Analytical Procedures For all continuous measures, the DMI and placebo groups were compared using two-way analyses of variance with group (DMI,
KUTCHER ET AL.
one week placebo run in
6 weeks fixed dose DMljplacebo
did not meet criteria Fig. 1 Flow diagram: desipramine/placebo study. DM!
placebo) and time (baseline, end of treatment) factors. Some analyses included more levels in the time factor whereas others involved an extra berween-subjects factor such as the atypical or endogenous classifications. t Tests were used to compare "well" and "ill" subgroups of the DMI subjects at the end of treatment on some of the cardiovascular and laboratory measures. For those measures that were dichotomized into "well" and "ill" or "improved" and "not", the DM! and placebo groups were compared using the X2 or Fisher's Exact Test.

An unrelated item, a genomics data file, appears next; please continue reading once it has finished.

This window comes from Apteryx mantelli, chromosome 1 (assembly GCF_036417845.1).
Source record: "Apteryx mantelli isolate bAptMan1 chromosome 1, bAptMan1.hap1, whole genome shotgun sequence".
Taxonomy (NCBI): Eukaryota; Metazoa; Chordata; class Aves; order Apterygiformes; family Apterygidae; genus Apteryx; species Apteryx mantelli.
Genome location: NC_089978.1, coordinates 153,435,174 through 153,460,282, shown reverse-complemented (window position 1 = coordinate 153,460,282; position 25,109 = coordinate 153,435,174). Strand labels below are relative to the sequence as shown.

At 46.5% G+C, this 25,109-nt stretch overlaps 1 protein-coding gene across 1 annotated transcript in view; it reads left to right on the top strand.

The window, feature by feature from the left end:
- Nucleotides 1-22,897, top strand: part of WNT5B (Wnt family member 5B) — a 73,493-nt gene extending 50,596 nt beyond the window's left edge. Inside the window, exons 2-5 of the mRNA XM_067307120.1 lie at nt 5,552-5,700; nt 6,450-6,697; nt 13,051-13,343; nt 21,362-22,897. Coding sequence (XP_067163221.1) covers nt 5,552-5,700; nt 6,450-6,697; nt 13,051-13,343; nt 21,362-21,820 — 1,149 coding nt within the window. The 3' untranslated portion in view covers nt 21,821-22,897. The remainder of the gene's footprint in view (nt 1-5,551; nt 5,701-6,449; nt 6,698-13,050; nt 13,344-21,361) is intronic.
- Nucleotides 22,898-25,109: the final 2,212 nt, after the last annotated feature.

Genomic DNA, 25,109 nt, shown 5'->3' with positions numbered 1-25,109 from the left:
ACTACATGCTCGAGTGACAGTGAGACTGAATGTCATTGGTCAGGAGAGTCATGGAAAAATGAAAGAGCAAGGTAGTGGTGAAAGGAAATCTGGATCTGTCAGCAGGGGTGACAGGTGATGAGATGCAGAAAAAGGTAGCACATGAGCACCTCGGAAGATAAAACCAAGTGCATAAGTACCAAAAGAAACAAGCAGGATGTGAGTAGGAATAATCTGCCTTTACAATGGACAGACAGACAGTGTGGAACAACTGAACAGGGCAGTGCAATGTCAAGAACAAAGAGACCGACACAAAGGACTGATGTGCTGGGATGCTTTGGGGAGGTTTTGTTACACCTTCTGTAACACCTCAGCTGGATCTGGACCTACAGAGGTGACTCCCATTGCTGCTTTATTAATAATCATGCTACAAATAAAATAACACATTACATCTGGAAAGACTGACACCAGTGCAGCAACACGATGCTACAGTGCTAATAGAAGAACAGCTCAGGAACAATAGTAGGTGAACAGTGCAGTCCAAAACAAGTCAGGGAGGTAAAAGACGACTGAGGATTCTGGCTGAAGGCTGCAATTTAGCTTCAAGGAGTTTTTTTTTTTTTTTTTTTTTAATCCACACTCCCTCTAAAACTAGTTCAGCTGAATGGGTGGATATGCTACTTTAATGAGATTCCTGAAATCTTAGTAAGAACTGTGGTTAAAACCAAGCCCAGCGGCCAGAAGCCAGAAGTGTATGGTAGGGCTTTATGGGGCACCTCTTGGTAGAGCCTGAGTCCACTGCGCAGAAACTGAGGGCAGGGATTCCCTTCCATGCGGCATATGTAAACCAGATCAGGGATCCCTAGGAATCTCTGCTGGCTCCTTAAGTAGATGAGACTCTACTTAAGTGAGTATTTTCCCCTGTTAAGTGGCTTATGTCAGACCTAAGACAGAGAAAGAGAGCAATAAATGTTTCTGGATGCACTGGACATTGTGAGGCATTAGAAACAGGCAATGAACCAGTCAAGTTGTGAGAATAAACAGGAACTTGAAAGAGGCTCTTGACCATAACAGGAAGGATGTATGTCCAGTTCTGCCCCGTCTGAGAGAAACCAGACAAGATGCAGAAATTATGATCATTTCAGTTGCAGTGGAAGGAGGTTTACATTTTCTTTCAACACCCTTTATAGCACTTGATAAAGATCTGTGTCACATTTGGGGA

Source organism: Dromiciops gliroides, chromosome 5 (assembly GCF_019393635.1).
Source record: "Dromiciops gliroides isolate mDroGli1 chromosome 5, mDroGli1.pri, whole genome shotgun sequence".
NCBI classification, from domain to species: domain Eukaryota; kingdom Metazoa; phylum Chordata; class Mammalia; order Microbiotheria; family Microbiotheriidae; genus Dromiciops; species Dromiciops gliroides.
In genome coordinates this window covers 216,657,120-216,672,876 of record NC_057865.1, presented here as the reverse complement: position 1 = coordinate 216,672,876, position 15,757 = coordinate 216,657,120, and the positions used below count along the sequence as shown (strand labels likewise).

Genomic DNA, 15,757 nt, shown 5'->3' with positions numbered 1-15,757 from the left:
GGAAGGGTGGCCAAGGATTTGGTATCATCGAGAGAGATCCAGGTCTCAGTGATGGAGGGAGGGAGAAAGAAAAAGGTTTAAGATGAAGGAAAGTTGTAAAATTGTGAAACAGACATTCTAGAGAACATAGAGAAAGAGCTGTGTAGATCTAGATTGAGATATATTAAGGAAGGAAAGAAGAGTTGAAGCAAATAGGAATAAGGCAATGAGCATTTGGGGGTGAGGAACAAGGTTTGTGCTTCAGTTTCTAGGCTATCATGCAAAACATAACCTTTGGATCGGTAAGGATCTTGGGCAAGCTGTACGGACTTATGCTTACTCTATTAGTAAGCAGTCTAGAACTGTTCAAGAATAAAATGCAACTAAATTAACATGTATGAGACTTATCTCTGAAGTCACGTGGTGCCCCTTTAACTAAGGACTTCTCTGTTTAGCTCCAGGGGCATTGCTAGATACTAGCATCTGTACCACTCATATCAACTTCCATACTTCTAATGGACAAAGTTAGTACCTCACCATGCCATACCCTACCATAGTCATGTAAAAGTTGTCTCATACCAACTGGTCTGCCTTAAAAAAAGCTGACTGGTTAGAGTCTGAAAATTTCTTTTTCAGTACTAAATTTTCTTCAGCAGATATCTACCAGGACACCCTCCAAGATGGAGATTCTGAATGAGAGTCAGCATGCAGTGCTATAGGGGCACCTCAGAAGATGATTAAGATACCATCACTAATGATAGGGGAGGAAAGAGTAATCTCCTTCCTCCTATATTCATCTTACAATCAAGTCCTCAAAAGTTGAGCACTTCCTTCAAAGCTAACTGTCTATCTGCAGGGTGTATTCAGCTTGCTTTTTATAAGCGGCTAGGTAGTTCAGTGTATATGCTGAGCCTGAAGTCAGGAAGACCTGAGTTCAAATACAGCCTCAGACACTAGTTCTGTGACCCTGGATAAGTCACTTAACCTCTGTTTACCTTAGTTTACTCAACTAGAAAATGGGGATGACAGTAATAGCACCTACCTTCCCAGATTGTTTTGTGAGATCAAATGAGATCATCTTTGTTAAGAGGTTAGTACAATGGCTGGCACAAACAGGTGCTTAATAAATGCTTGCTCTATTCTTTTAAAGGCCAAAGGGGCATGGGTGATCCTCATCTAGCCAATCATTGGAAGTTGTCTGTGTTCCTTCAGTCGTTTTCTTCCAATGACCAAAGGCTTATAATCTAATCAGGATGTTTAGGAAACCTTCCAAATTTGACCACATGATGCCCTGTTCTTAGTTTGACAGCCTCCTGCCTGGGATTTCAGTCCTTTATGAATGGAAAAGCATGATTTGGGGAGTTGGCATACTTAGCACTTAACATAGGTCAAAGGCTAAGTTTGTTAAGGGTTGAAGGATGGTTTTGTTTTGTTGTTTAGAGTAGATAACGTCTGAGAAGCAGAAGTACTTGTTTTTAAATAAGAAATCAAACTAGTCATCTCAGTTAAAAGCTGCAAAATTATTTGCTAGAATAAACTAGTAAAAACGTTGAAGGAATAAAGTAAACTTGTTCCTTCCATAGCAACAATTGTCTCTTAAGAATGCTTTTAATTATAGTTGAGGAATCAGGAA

Of the 150 patients (I12 female, 38 male) initially assessed, 66 did not meet intake criteria. Fourteen met criteria but refused to enter the study. Thus, 70 probands entered the single-blind placebo washout phase. Of this number, 10 were deemed placebo responders after 1 week (HDRS